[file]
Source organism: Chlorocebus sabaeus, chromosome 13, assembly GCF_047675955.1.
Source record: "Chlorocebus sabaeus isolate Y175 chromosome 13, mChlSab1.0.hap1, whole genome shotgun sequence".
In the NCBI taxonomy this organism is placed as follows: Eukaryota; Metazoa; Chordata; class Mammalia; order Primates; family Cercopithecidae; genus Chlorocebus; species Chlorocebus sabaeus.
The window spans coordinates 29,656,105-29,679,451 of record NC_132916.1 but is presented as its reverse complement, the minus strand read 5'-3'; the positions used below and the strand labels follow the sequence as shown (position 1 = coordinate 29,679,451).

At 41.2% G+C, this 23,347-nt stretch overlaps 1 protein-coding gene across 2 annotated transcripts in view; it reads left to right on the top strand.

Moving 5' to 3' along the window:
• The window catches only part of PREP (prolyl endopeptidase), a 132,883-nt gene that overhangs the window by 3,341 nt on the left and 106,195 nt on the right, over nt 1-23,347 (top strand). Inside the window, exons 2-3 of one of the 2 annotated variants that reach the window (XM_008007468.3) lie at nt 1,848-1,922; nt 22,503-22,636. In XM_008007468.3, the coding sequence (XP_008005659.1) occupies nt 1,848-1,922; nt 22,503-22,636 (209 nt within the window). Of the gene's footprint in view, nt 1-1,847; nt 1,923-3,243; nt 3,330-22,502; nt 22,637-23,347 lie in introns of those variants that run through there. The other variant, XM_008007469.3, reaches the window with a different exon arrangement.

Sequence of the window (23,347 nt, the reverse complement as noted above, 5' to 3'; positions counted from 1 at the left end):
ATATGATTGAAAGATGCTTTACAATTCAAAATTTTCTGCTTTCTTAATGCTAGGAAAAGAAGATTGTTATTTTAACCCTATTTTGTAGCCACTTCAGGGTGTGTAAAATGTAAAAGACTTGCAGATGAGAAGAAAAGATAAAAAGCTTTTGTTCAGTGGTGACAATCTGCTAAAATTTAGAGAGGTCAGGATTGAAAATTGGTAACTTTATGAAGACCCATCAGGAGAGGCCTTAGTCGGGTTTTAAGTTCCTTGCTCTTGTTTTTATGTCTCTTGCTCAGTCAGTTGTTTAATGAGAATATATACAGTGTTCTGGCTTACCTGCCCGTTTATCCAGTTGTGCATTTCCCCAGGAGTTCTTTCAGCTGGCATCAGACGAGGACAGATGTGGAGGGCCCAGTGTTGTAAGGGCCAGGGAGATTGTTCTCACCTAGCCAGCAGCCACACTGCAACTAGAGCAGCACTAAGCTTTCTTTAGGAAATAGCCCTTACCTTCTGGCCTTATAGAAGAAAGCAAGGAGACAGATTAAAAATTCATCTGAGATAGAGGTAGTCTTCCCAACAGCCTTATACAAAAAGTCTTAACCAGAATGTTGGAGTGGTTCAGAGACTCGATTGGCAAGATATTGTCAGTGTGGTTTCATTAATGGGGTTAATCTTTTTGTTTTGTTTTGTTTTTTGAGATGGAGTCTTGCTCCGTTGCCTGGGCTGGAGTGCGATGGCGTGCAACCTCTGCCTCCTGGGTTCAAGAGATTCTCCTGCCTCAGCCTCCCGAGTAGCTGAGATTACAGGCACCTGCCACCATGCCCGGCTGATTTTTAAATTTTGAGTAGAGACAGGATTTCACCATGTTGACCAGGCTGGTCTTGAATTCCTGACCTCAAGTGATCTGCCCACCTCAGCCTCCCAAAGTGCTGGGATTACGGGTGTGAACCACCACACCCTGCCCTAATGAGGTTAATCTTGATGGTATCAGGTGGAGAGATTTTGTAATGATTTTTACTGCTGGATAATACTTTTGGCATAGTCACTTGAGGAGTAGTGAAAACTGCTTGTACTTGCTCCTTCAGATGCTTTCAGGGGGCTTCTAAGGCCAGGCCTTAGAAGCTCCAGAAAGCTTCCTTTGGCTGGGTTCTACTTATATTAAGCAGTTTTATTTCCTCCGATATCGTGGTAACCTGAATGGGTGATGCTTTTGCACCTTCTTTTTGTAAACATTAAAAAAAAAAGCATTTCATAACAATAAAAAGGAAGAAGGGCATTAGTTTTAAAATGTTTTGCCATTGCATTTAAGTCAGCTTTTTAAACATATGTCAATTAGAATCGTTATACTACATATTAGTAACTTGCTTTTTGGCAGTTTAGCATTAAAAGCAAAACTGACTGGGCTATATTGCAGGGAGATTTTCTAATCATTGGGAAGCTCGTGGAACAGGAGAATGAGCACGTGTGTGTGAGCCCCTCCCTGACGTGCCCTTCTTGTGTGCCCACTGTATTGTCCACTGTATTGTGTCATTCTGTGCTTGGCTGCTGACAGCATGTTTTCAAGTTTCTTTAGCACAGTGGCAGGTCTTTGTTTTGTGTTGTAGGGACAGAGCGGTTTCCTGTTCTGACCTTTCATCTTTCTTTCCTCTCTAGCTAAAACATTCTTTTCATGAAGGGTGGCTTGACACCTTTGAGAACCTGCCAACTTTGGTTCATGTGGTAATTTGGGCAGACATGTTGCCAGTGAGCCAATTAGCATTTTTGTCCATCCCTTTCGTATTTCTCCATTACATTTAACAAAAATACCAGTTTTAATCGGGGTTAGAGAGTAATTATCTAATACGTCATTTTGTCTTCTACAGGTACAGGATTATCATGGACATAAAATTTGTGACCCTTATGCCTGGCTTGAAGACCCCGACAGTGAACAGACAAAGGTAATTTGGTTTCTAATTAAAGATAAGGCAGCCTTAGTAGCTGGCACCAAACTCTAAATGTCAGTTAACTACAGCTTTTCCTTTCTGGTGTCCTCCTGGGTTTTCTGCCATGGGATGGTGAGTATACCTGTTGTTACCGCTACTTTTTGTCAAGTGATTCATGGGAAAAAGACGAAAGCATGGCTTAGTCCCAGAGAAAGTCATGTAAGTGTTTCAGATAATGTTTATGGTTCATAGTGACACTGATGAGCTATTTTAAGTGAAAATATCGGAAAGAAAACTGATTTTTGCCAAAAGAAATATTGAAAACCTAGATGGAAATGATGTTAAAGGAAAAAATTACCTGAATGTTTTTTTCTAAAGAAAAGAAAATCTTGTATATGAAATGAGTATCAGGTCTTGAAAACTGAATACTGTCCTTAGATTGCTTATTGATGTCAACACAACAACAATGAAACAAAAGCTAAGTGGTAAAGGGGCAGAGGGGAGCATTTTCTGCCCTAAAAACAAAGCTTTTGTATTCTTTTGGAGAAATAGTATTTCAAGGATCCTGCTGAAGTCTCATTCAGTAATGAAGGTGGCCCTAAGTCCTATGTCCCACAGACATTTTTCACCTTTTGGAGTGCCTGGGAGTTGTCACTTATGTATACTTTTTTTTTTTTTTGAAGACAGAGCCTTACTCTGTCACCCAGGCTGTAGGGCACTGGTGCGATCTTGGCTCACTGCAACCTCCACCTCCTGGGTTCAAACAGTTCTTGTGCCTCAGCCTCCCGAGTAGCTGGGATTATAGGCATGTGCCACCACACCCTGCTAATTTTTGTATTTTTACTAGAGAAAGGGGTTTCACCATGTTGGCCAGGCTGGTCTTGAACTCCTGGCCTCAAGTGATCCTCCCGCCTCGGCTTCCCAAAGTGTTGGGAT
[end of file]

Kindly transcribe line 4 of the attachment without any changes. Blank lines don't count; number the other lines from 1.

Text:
The window spans coordinates 29,656,105-29,679,451 of record NC_132916.1 but is presented as its reverse complement, the minus strand read 5'-3'; the positions used below and the strand labels follow the sequence as shown (position 1 = coordinate 29,679,451).